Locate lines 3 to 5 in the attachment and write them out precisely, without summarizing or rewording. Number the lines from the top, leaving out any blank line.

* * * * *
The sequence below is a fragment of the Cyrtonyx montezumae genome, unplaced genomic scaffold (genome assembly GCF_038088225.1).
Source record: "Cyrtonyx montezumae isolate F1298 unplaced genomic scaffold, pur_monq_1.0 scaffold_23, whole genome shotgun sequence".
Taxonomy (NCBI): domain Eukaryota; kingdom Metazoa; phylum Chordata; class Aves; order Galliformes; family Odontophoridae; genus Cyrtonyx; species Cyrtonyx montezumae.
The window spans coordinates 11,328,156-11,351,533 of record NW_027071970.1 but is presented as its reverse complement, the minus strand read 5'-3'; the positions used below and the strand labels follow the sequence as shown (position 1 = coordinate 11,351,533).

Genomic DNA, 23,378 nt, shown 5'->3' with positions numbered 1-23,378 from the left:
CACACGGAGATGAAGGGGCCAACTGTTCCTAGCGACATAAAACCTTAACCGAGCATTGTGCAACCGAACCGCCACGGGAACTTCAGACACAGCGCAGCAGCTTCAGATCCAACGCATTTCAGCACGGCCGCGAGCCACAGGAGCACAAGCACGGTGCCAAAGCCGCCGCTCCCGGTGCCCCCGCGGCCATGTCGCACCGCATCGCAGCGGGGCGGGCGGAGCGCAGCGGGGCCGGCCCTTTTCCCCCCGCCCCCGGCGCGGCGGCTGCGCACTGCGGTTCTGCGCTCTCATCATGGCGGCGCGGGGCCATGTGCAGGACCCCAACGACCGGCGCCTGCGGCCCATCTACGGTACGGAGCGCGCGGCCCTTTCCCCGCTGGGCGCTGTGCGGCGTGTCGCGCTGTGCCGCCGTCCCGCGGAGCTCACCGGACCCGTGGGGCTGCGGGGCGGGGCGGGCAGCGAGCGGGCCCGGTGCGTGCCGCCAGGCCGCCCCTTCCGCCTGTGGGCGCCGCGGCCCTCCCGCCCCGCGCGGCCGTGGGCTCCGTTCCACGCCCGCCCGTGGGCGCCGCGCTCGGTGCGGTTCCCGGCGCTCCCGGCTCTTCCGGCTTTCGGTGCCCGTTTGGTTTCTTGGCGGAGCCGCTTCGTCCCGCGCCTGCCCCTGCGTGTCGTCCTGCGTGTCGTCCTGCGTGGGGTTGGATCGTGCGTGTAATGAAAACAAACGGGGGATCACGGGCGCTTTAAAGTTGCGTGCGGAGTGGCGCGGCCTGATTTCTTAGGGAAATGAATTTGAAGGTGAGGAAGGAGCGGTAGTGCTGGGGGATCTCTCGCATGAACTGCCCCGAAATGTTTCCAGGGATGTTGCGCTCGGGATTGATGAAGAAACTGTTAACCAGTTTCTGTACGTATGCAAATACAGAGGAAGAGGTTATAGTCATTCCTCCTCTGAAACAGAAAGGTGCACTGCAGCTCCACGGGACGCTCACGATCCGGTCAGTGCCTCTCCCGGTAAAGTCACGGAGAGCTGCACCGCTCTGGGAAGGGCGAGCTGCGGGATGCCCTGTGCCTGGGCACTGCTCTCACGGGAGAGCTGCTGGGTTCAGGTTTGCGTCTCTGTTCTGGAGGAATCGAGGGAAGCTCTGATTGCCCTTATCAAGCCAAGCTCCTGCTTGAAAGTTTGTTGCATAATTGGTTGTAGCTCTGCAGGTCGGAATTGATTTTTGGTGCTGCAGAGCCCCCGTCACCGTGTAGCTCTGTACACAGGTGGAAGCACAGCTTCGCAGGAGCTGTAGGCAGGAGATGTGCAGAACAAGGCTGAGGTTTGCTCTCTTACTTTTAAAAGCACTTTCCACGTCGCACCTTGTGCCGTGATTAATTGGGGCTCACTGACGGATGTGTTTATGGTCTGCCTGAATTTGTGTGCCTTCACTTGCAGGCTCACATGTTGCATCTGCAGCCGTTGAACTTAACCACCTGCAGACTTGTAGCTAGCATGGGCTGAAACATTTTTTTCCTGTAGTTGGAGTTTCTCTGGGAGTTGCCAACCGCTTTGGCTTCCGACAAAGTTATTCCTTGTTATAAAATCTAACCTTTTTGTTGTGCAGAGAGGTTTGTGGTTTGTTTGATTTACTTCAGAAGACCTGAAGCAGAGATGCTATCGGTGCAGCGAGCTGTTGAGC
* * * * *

Taxonomy (NCBI): domain Eukaryota; kingdom Metazoa; phylum Chordata; class Aves; order Galliformes; family Odontophoridae; genus Cyrtonyx; species Cyrtonyx montezumae.
The window spans coordinates 11,328,156-11,351,533 of record NW_027071970.1 but is presented as its reverse complement, the minus strand read 5'-3'; the positions used below and the strand labels follow the sequence as shown (position 1 = coordinate 11,351,533).

Genomic DNA, 23,378 nt, shown 5'->3' with positions numbered 1-23,378 from the left: